This script utilizes the great PowerShell module ImportExcel which doesn’t use Microsoft Excel and therefore it’s really fast and flexible. If you run the script the first time the module will (should) be installed automatically.

At the moment the file will consist of a single worksheet FieldInformation. There will be one column for each field and one row for each step.

Example of a generated input file.
Example of a generated input file.

Info: The values are masked, to focus on the important information, not because the data is secret.

Ok, some field types and steps are ignored. These are defined in the UtilityFunctions.psm1.

$fieldsToSkip = @(           
$stepsToSkip = @(

After the file is generated, it will be displayed by default and you can define which value a field should have in which step. Please make sure that decimal field is also of type decimal in Excel and not text. Otherwise, this may cause problems.

Remark: Make sure that you save the modified file under a different name, or you may lose your input.

Generating the form data

This script requires a $targetFolder in which the form data files should be placed. Below this folder, the following structure will be generated:

  • Workflow
    • Step 1
      • formdata.ts
    • Step 2
      • formdata.ts
    • Step 3
      • formdata.ts

The rest of the script is really similar to generating the input file.

  1. Make sure the current directory is PowerShell.
  2. Update the variables.
  3. Execute the script.
$dbId = 14
$workflowId = 78
$targetFolder = "..\e2e\automatedUi"
$inputDataFilePath = "..\e2e\input_20240428.xlsx"
$workflowInformation = [WorkflowInformation]::new($dbId, $workflowId)
Export-FormData -workflowInformation $workflowInformation -targetFolderPath $targetFolder -inputDataFilePath $inputDataFilePath 

Afterwards you need to define the pathId. Since a step can have multiple path, all of these are commented and you need to uncomment one. In case you forget it, you will get reminded of it, because the execution of the tests won’t be possible because the pathId is a required property.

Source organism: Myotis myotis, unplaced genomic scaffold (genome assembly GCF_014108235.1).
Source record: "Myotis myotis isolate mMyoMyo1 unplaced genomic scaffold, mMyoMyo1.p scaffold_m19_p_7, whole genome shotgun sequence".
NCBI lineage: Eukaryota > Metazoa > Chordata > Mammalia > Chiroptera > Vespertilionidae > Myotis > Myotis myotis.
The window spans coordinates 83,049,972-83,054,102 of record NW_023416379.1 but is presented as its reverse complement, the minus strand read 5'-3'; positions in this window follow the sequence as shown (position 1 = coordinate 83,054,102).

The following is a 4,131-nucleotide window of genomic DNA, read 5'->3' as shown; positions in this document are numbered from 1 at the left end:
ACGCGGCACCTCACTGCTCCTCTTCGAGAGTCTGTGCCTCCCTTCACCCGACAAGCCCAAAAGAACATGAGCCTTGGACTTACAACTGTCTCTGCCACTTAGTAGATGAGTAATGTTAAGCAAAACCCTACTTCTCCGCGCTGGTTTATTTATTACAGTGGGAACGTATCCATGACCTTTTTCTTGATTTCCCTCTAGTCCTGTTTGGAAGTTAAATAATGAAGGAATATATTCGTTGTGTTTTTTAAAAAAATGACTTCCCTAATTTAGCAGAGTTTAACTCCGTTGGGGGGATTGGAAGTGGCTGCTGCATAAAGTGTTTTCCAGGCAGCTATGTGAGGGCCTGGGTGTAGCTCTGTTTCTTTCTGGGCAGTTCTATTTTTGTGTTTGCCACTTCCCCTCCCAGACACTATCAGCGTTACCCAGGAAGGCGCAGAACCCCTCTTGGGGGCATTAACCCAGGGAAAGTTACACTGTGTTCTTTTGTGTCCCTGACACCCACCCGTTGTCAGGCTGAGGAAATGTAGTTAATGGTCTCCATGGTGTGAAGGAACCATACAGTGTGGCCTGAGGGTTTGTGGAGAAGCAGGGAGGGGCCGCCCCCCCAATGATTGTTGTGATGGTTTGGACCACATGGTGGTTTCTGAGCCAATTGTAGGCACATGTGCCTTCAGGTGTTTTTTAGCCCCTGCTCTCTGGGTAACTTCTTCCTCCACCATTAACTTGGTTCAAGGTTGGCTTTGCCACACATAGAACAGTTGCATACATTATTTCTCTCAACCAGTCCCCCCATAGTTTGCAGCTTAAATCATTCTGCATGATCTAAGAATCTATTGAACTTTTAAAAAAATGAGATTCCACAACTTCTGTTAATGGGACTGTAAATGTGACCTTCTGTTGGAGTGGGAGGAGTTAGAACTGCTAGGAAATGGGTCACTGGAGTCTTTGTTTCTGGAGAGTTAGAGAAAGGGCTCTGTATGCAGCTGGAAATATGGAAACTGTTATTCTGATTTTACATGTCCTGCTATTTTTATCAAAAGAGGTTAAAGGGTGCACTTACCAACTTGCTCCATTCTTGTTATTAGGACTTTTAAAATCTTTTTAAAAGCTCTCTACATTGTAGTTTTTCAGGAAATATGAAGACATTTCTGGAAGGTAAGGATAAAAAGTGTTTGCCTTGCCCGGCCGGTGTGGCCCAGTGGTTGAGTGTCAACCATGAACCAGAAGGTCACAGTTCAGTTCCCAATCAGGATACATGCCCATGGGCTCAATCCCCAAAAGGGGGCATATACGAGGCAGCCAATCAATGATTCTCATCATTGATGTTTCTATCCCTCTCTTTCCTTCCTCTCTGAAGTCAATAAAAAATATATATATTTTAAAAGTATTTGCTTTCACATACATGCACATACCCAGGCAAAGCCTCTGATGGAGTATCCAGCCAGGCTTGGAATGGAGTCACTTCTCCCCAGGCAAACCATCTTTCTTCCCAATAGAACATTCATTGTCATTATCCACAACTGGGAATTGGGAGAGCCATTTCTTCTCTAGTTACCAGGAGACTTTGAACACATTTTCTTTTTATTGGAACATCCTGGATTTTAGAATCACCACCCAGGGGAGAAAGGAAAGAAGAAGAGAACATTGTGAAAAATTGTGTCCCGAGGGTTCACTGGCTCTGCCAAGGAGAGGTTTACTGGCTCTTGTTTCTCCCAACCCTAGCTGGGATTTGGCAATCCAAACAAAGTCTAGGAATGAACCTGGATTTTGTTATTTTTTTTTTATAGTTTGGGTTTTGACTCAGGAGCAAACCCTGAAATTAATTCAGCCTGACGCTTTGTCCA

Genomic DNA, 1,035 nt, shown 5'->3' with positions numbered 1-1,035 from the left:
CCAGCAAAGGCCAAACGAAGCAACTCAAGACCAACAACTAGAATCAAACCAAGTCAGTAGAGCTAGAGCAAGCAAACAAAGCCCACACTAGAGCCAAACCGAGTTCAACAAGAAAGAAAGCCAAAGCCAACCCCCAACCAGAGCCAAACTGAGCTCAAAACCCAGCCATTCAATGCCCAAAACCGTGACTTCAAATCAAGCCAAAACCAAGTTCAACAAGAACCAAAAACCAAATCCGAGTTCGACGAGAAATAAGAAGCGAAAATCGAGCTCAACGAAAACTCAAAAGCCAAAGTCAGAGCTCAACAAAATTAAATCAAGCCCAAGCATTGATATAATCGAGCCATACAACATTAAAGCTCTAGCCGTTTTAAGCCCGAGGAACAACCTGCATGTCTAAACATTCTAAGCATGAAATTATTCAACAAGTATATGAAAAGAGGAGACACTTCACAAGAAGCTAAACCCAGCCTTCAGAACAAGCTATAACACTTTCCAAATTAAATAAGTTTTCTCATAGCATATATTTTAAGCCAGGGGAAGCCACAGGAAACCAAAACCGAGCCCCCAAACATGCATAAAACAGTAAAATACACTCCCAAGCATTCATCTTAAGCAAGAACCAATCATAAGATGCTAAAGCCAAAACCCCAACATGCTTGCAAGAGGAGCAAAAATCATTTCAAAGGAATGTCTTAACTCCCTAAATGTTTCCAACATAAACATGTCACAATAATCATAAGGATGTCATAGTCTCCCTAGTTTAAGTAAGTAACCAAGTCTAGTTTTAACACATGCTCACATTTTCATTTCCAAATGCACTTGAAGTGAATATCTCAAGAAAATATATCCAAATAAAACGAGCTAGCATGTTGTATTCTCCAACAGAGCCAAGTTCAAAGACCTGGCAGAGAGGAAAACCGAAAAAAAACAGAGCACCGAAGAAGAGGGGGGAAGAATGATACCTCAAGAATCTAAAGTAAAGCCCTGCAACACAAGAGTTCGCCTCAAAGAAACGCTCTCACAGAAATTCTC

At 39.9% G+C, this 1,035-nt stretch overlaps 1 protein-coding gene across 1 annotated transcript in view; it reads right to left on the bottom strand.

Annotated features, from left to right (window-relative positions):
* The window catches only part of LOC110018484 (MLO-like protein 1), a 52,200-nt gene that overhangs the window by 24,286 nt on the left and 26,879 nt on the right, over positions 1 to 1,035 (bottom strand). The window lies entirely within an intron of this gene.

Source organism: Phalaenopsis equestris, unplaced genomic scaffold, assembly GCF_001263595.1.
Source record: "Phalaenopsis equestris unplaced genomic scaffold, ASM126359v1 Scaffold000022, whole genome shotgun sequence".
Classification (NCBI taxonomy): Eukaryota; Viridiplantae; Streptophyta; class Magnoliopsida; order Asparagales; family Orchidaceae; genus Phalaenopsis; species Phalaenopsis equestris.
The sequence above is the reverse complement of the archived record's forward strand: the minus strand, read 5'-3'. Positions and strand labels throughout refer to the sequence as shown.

export const data: IFormData = {
// pathId: 296, // Continue path visibility: Visible

Background information

PowerShell 7.x

The whole PowerShell script was written with VS Code and PS 7.x. This script won’t be executable from the old PowerShell ISE. It’ would be the best to us VS Code for it, also you also could install PS 7.x on you system and start a PS session using this version.

Folder structure

Placing the PowerShell files in a subfolder instead of the root directory caused a lot of problems. But I didn’t want to create a new repository for this. If you just want to use the provided scripts, you can ignore:

  1. Folder Classes
  2. Folder Swagger
  3. File MergedClasses.psm1
Folder structure
Folder structure

Regardless of what you want to do, whenever you create a new PowerShell session, change the current directory to PowerShell before you do anything else. This can done by executing these lines from one of the Generate* files:

$currentDirectory = Get-Item -Path .
if ($currentDirectory.Name -ne "PowerShell") {
    Set-Location .\PowerShell

Afterwards you can start playing around.

PowerShell classes

I should have read about PowerShell classes before starting with them, they made this a lot more troublesome. For those of you who are interested I can recommend this blog post: https://blog.danskingdom.com/How-and-where-to-properly-define-classes-and-enums-in-your-PowerShell-modules/

Most of the trouble was caused by my lack of knowledge and these have been the pain points:

  • I didn’t place may PowerShell files in the root folder.
  • The using statement is relative to the current folder. I need to change the folder before the using statement is processed.
  • Classes are loaded ones. If you change anything you need to restart the PowerShell session.
  • Referencing classes from another file adds another level a complexity, which I didn’t solve correctly.

Even so I still hold on to my subfolder I created a script which merges the class definitions into a single file, which is then used by the actual script.

Generating classes from swagger

I went down the rabbit hole to use PowerShell classes, so I also wanted to use classes for the REST API. At the same time, I didn’t want to create these classes myself. Especially if there’s a swagger file available.

You can download the swagger.json here
You can download the swagger.json here